Athens County-based Stirling Ultracold attracts national attention for boosting global distribution of potential COVID-19 vaccines
Ohio University-supported Stirling Ultracold is earning national attention for its novel ultra-low temperature (ULT) freezers, which can supply the minus 80-degree Celsius storage environment that may be necessary for the upcoming COVID-19 vaccines.
Recently featured in both the New York Times and Columbus Business First, Stirling Ultracold’s ULT freezers will offer companies who research, manufacture, transport and store the potential vaccine with unique storage capability. The freezers are more compact, use 70-75% less energy, and have the largest storage capacity of floor space compared to traditional compressor-based ULT freezers.
“It appears that the widespread delivery of many COVID-19 vaccine candidates will require volumes of freezer units at multiple ultra-low temperatures and even more for smaller units where we have a unique position in the industry,” Neill Lane, Stirling Ultracold’s chief strategy officer, said. “It is great news for the company, our employees and the wider community. Our employees and products can help solve one of the many complicated challenges in getting the COVID-19 virus under control.”
The New York Times reported that UPS was constructing a freezer farm in Louisville, Ky.
COVID-19 vaccine storage presents a new market opportunity for Stirling Ultracold, a subsidiary of Global Cooling, Inc. and a TechGROWTH Ohio portfolio company. ABC News, NBC News and Reuters have all highlighted the importance of ultra-cold freezers after Pfizer announced progress on a potential vaccine. Stirling Ultracold CEO Dusty Tenney told USA Today this month that sales are up 250 percent since the first quarter, and also conducted an extensive interview with Fox Business.
According to an excerpt from the Sept. 16 Columbus Business First article:
“We help to facilitate their ability to get that (cold storage) infrastructure all over the world,” CEO Dusty Tenney said. “They don’t have to do anything different with our equipment.”
That means customers through the "complete chain" – supplier, manufacturer, transporter, to pharmacies and clinics administering shots, Tenney said.
An emerging, world-class manufacturer of ULT freezers based in Athens County, Stirling Ultracold has helped to build the local economy of Southeastern Ohio, with 130 employees located mostly in the region.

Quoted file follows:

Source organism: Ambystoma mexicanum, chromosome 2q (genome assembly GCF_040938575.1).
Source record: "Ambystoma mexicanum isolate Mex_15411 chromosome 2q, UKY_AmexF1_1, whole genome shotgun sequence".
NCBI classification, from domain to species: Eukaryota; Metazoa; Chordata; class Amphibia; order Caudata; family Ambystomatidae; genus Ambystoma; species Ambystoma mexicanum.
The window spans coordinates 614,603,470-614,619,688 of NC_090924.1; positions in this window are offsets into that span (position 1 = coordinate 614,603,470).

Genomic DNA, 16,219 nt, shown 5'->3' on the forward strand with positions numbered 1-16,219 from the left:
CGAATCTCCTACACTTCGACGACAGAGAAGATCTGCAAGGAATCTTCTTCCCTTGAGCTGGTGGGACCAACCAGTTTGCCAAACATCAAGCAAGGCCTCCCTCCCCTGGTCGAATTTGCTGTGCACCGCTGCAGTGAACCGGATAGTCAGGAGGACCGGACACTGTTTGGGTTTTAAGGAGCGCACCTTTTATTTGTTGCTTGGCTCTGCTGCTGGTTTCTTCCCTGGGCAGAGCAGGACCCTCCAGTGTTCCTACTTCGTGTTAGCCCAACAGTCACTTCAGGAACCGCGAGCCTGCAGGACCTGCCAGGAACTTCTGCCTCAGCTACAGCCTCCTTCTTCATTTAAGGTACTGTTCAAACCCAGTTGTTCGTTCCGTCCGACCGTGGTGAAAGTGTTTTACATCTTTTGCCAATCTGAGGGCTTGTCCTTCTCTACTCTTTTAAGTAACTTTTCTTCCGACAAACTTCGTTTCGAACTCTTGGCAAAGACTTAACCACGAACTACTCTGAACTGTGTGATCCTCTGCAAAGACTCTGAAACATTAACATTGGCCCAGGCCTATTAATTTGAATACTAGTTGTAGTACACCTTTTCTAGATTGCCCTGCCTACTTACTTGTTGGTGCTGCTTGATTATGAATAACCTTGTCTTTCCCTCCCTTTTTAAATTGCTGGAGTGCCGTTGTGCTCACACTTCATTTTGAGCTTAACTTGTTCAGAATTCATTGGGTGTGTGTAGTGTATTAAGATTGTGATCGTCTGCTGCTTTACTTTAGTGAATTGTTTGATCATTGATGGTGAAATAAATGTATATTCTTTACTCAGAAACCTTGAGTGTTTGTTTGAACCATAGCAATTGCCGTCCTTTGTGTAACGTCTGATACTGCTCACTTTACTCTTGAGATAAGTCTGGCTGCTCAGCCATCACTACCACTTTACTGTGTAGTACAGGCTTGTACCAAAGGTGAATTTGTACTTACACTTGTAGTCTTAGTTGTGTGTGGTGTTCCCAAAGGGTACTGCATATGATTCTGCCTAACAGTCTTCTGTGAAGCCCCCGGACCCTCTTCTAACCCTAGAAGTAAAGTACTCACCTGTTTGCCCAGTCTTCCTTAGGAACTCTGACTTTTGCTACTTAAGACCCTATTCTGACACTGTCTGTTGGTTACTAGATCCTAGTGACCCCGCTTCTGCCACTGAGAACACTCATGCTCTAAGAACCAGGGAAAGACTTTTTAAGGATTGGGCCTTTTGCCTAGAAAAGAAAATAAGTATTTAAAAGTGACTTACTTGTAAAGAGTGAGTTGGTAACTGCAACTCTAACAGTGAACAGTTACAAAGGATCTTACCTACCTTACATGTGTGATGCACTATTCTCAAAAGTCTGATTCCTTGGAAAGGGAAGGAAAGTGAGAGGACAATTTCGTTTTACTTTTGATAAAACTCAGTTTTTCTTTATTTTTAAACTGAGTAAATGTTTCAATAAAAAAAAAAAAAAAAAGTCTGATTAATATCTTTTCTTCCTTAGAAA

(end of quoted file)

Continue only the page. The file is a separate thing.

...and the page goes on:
TechGROWTH Ohio, a program of Ohio University’s Voinovich School of Leadership and Public Affairs, was the lead investor in Stirling Ultracold’s first round of financing. The subsequent growth and successful later rounds of financing can also be attributed to the financial and operational support from TechGROWTH Ohio, as well as the Ohio Innovation Fund.
“As an early and ongoing investor in Stirling Ultracold, we are proud that this company’s innovation will contribute to mitigating the COVID-19 pandemic not just in southeastern Ohio, but globally,” Ohio University President M. Duane Nellis said. “They are an outstanding example of how TechGROWTH launches and grows companies to expand regional economic development.”
Lane notes that both the Voinovich School and TechGROWTH have provided critical assistance in building the company’s ULT freezer business over the years.
“Perhaps the clearest example: The cooling engines in the freezers you see at the UPS facility were developed using state funds that the Voinovich School helped us secure,” Lane said. “TechGROWTH’s participation in multiple funding rounds after leading our first round, as well as its board participation, has been essential to our growth.”
As Ohio Third Frontier’s regional entrepreneurial service provider, TechGROWTH Ohio provides technology start-up companies in the 19-county Southeast Ohio area access to business assistance and sources of capital. More than 2,200 area start-ups and entrepreneurs, including Stirling Ultracold, have generated over $622 million in additional local economic activity with TechGROWTH Ohio’s support.
“By leveraging investment made by the state of Ohio, along with Ohio University resources, Voinovich School programs have generated more than $3 billion in economic impact since 2014,” Voinovich School Dean Mark Weinberg said. “This is a great example of the importance of supporting innovation and entrepreneurship, not just to help the region, but also the potential to impact the world.”